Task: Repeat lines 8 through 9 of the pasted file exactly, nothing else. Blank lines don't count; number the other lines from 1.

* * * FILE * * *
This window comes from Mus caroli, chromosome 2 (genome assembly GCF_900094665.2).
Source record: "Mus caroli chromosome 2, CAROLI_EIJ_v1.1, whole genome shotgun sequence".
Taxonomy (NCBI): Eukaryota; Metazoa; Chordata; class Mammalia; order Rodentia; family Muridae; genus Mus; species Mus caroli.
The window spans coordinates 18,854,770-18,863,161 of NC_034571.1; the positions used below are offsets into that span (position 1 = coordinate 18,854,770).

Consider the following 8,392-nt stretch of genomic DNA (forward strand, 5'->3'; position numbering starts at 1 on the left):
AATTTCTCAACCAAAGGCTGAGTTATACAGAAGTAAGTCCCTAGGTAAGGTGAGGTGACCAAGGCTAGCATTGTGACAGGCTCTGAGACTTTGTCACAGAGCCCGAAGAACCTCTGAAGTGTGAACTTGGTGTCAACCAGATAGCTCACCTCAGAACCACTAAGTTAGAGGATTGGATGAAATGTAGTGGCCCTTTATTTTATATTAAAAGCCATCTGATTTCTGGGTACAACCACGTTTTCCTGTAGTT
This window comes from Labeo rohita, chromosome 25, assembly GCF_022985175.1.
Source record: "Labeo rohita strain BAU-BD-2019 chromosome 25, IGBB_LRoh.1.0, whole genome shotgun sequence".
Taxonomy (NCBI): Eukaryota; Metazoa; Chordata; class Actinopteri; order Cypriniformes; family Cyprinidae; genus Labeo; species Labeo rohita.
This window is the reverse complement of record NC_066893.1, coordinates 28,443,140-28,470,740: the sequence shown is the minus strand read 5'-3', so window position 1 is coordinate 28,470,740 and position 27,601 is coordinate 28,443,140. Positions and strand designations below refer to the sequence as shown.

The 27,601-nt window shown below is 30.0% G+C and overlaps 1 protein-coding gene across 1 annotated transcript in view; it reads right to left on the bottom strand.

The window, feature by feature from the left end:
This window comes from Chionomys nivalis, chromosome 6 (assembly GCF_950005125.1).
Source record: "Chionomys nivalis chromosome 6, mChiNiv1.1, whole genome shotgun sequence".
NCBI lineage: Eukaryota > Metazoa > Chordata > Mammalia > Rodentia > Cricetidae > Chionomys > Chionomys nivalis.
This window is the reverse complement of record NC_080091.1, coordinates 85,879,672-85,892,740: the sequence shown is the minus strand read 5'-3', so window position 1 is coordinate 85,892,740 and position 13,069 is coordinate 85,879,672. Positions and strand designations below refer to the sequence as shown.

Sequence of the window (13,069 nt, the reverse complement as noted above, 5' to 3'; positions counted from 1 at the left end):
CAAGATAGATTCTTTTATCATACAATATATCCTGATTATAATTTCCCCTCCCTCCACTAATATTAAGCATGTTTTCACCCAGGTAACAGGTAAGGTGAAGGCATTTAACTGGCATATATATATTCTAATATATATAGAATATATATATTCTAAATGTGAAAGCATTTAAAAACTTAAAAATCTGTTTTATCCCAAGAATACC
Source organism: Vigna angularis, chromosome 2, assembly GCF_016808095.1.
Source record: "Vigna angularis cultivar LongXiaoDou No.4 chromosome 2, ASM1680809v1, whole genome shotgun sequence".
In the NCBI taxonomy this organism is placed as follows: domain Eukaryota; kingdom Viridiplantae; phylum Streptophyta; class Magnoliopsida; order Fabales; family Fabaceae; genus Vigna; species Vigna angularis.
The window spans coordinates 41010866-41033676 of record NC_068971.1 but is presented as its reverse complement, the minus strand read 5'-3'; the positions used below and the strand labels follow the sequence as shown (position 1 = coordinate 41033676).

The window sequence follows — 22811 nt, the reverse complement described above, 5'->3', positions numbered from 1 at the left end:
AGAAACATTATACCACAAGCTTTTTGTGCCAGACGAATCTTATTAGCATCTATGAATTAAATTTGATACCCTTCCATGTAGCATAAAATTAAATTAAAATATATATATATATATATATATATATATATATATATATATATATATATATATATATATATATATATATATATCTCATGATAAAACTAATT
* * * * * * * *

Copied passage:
Source record: "Labeo rohita strain BAU-BD-2019 chromosome 25, IGBB_LRoh.1.0, whole genome shotgun sequence".
Taxonomy (NCBI): Eukaryota; Metazoa; Chordata; class Actinopteri; order Cypriniformes; family Cyprinidae; genus Labeo; species Labeo rohita.